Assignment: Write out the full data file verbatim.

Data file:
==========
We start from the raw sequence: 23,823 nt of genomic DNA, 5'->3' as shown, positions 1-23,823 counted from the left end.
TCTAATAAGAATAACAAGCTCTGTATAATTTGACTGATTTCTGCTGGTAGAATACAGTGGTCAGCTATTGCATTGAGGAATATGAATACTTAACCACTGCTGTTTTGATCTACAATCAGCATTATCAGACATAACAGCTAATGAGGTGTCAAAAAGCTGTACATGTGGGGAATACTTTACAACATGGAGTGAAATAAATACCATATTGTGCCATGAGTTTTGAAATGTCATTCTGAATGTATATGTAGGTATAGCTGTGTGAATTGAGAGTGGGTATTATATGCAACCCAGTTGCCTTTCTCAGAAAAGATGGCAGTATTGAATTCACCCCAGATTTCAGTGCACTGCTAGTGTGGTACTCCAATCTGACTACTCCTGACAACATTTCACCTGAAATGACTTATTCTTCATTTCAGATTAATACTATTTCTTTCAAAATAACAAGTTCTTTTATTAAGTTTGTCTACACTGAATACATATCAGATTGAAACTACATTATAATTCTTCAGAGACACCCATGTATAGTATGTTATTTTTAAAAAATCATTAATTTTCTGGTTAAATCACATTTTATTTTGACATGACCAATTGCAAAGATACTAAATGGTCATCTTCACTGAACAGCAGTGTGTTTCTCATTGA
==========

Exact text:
We start from the raw sequence: 23,823 nt of genomic DNA, 5'->3' as shown, positions 1-23,823 counted from the left end.
TCTAATAAGAATAACAAGCTCTGTATAATTTGACTGATTTCTGCTGGTAGAATACAGTGGTCAGCTATTGCATTGAGGAATATGAATACTTAACCACTGCTGTTTTGATCTACAATCAGCATTATCAGACATAACAGCTAATGAGGTGTCAAAAAGCTGTACATGTGGGGAATACTTTACAACATGGAGTGAAATAAATACCATATTGTGCCATGAGTTTTGAAATGTCATTCTGAATGTATATGTAGGTATAGCTGTGTGAATTGAGAGTGGGTATTATATGCAACCCAGTTGCCTTTCTCAGAAAAGATGGCAGTATTGAATTCACCCCAGATTTCAGTGCACTGCTAGTGTGGTACTCCAATCTGACTACTCCTGACAACATTTCACCTGAAATGACTTATTCTTCATTTCAGATTAATACTATTTCTTTCAAAATAACAAGTTCTTTTATTAAGTTTGTCTACACTGAATACATATCAGATTGAAACTACATTATAATTCTTCAGAGACACCCATGTATAGTATGTTATTTTTAAAAAATCATTAATTTTCTGGTTAAATCACATTTTATTTTGACATGACCAATTGCAAAGATACTAAATGGTCATCTTCACTGAACAGCAGTGTGTTTCTCATTGA